Two decades after Matthew Shepard's death, LGBTQ community still battles hate violence
On Oct. 12, 1998, Wyoming student Matthew Shepard died after being brutally beaten. His death sparked a seismic shift in attitudes toward the gay community.
A candlelight vigil for Matthew Shepard on Oct. 19, 1998.Evan Agostini / Getty Images file
By Julie Compton
Twenty years ago, gay University of Wyoming student Matthew Shepard died after being brutally beaten on the outskirts of Laramie, Wyoming. His mother, Judy Shepard, has never stopped missing him.
“I miss talking to him, arguing with him — his big, bright smile, his great hugs,” Judy Shepard told NBC News.
Six days before his death, Matthew Shepard's assailants — Aaron McKinney and Russell Henderson — picked him up at a bar, drove him to the edge of town, tied him to a fence and brutally beat him. Eighteen hours later, a passerby discovered Shepard barely alive. He was taken to a Colorado hospital where he later died on October 12. Russell and McKinney were sentenced to life in prison.
The homophobic attack of Matthew Shepard was a watershed moment for LGBTQ activism. Advocates staged protests and candle light vigils across the U.S. Activists were especially enraged that McKinney, who alleged Shepard made sexual advances toward him, claimed “gay panic” in his defense — a defense that is still legal in most states.
On December 1, 1998 — what would have been Matthew’s 22nd birthday — his parents launched The Matthew Shepard Foundation, an organization with a mission to “erase hate by replacing it with understanding, compassion and acceptance,” according to its website.
For more than a decade, the foundation lobbied for better federal hate crime legislation, and in 2009, Congress passed the Matthew Shepard and James Byrd, Jr. Hate Crimes Prevention Act. The federal law expanded the power of the U.S. Department of Justice to investigate and prosecute hate crimes based on sexuality and gender.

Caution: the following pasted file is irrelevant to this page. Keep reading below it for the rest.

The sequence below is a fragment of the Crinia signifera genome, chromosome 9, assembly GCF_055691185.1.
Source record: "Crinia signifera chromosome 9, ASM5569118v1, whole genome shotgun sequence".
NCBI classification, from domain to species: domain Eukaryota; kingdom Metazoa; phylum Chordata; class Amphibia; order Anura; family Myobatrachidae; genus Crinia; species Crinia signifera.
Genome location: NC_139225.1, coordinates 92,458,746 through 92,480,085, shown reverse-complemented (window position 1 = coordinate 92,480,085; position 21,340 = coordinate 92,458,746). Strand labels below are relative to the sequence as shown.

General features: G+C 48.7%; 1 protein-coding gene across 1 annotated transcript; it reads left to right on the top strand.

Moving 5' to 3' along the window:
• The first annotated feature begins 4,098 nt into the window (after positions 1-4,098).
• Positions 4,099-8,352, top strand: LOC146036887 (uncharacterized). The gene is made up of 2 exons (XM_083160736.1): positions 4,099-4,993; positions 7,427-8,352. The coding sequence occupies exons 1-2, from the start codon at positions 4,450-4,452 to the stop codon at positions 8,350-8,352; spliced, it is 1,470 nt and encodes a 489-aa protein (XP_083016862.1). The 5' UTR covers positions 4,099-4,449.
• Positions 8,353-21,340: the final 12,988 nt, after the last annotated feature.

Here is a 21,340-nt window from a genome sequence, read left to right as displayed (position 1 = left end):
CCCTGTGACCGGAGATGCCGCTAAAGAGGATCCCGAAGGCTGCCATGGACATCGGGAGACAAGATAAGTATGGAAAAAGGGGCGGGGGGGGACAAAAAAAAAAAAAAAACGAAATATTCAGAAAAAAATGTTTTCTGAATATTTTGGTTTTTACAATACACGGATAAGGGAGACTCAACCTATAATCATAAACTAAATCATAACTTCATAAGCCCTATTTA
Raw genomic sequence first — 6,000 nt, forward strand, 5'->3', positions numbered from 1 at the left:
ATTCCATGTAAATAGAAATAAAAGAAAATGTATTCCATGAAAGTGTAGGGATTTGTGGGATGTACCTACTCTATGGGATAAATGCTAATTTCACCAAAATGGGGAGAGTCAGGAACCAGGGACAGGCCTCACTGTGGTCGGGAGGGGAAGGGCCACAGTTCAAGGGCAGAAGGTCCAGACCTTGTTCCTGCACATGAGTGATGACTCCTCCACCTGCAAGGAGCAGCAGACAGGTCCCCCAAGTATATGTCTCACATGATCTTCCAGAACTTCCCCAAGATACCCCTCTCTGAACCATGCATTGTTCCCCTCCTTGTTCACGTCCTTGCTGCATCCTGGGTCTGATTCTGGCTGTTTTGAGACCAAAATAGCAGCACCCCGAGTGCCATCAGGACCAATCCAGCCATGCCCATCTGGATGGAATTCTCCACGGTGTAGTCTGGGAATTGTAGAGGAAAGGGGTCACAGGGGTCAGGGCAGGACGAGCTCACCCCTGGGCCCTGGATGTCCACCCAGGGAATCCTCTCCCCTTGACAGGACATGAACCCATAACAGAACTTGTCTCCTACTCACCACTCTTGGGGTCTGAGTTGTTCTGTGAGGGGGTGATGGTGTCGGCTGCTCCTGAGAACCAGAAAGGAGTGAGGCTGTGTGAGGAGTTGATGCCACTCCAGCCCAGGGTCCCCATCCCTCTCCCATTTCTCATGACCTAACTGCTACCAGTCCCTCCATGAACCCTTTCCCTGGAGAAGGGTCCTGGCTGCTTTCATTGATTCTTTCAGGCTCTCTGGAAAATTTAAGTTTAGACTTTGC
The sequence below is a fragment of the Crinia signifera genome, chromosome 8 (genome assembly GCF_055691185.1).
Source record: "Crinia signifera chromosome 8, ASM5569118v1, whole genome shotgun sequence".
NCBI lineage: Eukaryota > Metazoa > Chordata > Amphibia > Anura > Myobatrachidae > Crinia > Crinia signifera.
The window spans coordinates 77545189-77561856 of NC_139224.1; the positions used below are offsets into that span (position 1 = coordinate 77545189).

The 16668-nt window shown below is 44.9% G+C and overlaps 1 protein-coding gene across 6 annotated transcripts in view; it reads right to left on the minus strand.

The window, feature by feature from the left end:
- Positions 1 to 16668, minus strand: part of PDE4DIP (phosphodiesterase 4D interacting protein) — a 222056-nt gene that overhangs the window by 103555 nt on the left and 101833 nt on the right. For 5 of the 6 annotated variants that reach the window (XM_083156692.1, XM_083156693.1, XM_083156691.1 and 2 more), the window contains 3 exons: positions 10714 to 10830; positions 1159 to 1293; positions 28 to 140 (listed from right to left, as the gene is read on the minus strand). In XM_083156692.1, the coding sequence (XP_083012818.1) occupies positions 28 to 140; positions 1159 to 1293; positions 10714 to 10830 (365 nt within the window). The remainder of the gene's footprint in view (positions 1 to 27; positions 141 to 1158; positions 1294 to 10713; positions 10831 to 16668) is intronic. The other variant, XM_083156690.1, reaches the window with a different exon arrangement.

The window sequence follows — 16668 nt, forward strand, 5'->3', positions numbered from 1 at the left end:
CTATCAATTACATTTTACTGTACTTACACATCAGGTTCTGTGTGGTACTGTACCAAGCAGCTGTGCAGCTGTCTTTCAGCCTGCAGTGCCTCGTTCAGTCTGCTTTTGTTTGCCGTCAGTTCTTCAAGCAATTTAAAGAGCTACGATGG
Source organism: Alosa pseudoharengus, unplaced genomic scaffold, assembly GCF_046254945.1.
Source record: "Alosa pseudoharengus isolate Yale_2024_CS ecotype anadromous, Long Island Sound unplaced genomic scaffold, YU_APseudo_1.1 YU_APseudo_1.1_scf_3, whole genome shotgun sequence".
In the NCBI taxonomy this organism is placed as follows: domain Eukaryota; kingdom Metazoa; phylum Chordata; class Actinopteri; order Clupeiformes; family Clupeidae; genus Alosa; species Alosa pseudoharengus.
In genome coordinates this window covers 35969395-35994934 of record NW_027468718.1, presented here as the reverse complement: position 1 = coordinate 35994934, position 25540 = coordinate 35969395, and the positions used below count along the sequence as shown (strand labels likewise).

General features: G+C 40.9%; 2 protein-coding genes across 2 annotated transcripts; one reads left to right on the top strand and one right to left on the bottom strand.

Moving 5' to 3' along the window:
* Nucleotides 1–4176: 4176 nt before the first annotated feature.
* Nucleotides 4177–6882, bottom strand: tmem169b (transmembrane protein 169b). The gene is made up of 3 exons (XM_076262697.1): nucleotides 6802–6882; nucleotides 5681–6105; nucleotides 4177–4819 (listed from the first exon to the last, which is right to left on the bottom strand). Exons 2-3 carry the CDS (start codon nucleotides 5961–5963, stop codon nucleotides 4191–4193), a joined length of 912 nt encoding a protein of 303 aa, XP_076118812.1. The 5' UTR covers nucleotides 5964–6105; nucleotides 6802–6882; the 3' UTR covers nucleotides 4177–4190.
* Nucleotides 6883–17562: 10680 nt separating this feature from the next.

Judy Shepard remembered when then-President Barack Obama signed the act into law. “It felt marvelous,” she said, “but also there was an understanding that it wasn’t over yet — many things were still being denied the gay community.”
Heidi Beirich, director of the Intelligence Project at the Southern Poverty Law Center, said the Matthew Shepard and James Byrd Jr. Hate Crimes Prevention Act “was a big advance on legislation at the national level.” But she said the legislation’s jurisdiction is narrow. “It didn’t have much impact, ultimately, on a lot of state-level laws,” she explained.
In the years after Matthew Shepard’s death, several states added sexuality and gender to their hate crime laws. Fifteen states have still not included LGBTQ protections. Five states — Arkansas, Georgia, Indiana, South Carolina and Wyoming, where Matthew Shepard was attacked — have no hate crime legislation at all.
But activists say Matthew Shepard's legacy and his parents’ efforts to spread LGBTQ acceptance have had a far-reaching impact on the hearts and minds of Americans. Under the umbrella of the Matthew Shepard Foundation, Judy and Dennis Shepard launched Matthew’s Place, an online resource for LGBTQ youth.
“[Judy] has been hopeful that other parents who have kids who are part of the LGBTQ community would notice what she and Dennis have done and be supportive of it and, specifically, be welcoming to their kids who might come out,” said Jason Marsden, executive director of the Matthew Shepard Foundation.
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Advocates say the tragedy helped spark a seismic shift in attitudes toward the LGBTQ community. In 2015, the year same-sex marriage became legal across the U.S., a gallup poll showed that 57 percent of Americans said they would not be upset if their children said they were gay, compared to 9 percent 20 years earlier.
Several influential films were made in response to the tragedy, including the 2013 documentary “Matt Shepard Is a Friend of Mine,” and “The Laramie Project,” a 2002 HBO film based on the play by Moises Kaufman.